Gharb was created as a parish in 1679 when a new baroque parish church was built. It had a very elegant façade which was compared to St. Agnes Church in Piazza Navona, in Rome. The village square is so picturesque that it has bolstered the interest of many a photographer and has been the view of many Gozitan postcards. There is a folkore museum in the square which retells the island’s rural history with its memorabilia. The highest hill of the island is called Dbiegi which is also a centre for Gozitan arts and crafts.
You can see the village’s ancient roots in the centre of the village where you can see authentic village houses which have not changed through the years. Some 400 families live in Gharb as the area of the village is only 14.3 sq kms. Gharb is surrounded by two villages: San Lawrenz and Ghasri. During excavation works, pre-historic pottery was found. This means that people lived here between 3800-3630 B.C. In the area of San Dimitri signs of cart ruts were found. Today, these are buried beneath the surface of the road. Some people think that the Phoenicians used to live in Gharb on their way west.
After the Arabs took over the Maltese Islands, Arabic became the official language. Some of the words used by the villagers today stem from the Arabic language. About 80 years ago the people of Gharb used to wear the “kabozza” in the cold winter nights. The Arabs introduced the “kabozza” to these islands and it became associated with the Gozitan village of Gharb. The old villagers of Gharb spoke the old and pure Maltese language.
The Parish Church in Gharb was built between 1699 and 1729 and it is dedicated to the visitation of Saint Mary to her cousin Saint Elizabeth. There are beautiful sculptures both in the interior and also on the exterior. The late Karmni Grima and Frenc tal-Gharb are two of its most renowned villagers.
The Folklore Museum lies in the village square. This is an interesting museum housing different memorabilia which narrate the island’s rural history.
Ta’ Dbiegi Crafts Village is a centre for Gozitan arts and crafts. Here you can watch artists work their Gozo lace, filigree, glass blowing and many other crafts. You can also buy beautiful hand-made gifts.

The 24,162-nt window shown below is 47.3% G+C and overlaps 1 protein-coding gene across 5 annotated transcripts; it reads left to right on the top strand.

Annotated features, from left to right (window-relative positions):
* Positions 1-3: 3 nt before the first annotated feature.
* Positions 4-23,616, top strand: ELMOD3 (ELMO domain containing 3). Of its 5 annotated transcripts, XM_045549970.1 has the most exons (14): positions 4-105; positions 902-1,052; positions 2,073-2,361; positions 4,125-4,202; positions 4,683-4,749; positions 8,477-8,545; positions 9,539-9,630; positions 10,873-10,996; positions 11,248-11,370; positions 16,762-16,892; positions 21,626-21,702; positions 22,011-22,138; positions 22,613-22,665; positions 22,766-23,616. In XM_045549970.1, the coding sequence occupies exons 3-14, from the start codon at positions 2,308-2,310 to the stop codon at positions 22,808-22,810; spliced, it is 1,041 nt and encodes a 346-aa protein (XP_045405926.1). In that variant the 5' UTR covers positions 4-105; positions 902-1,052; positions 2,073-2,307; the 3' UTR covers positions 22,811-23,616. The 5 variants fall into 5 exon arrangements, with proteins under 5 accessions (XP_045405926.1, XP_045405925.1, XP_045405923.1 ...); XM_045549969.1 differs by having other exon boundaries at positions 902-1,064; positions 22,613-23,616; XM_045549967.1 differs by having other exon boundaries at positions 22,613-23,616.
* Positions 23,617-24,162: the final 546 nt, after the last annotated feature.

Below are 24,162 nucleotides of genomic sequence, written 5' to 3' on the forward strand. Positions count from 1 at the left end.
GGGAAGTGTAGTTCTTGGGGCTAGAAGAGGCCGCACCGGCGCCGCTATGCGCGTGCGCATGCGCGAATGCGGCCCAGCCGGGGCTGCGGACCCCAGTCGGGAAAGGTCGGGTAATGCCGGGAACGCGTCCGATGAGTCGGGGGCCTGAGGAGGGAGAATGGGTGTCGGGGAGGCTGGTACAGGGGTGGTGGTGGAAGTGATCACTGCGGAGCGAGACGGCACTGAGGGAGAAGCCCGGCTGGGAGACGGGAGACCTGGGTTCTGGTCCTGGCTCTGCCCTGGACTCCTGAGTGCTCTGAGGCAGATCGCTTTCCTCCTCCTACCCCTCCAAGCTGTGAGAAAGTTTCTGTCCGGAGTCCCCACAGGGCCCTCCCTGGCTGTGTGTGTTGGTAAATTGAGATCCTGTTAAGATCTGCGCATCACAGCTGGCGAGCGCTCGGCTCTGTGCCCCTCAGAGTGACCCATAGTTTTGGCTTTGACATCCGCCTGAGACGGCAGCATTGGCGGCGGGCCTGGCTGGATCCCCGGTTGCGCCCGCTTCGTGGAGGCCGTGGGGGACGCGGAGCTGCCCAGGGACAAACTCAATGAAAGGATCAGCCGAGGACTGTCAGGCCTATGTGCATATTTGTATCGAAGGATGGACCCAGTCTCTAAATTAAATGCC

The Chapel of San Dimitri is found in the limits of Gharb. The legend goes that there was an old woman who besieged Saint Dimitri to save her son from slavery. Saint Dimitri (the bishop-martyr) left his altar-piece on his flying stallion and soon brought back her son Matthew. The chapel was built by the old woman to thank the saint for freeing her son from captivity. The altarpiece can still be seen in the chapel.
This important shrine is located just before you approach the village of Gharb where a road forks to the right. This basilica is dedicated to the Blessed Virgin of Ta’ Pinu. In 1883 a local woman heard the voice of the Virgin and since then, the site has been a place for pilgrimages, attracting several visitors annually. The shrine was then built between 1920 and 1931. Just opposite the Ta’ Pinu Shrine lies Ta’ Ghammar Hill where a Via Crucis or Way of the Cross made up of fourteen marble statuary groups, line the way to the top. There are also two small museums related to the Shrine. One houses Karmni Grima Museum, the home of the young country woman who received a message for prayer from the Virgin Mary in the venerated tiny chapel attached to the Shrine.
Gharb is a picturesque village in the western part of the island of Gozo. There are many beautiful properties in Gharb amongst them apartments, farmhouses as well as houses of character. You can see the village’s ancient roots in the centre of the village where some houses have fine examples of decorated stone balconies.
Its village square boasts a typical tranquil scene of Gozitan landscape and is home to many postcard views. Living in Gharb would be living in a typical Gozitan village surrounded by lovely countryside where you can immerse yourself in village life.
Many of the old Gozitan houses have been converted from houses of character and old farmhouses to modernised farmhouses having all the modern amenities such as air conditioners, swimming pools etc., yet retaining their charm and authenticity. This can be done by using the wooden beams found in many of these properties and keeping the large wooden slabs used as flooring in the past. These serve to keep the property cool in summer. Many buyers have also installed fireplaces to keep their homes warm in the winter.
Some of these farmhouses still retain ‘birthing rooms’. This was a special alcove off the main bedrooms where the females gave birth to their babies. Most of the farmhouses still have niches where oil lamps were placed to give light to the farmhouse. These properties ooze character, some still having animal troughs and stables as part of the farmhouse. Courtyards and arches are also part and parcel of these delightful properties.
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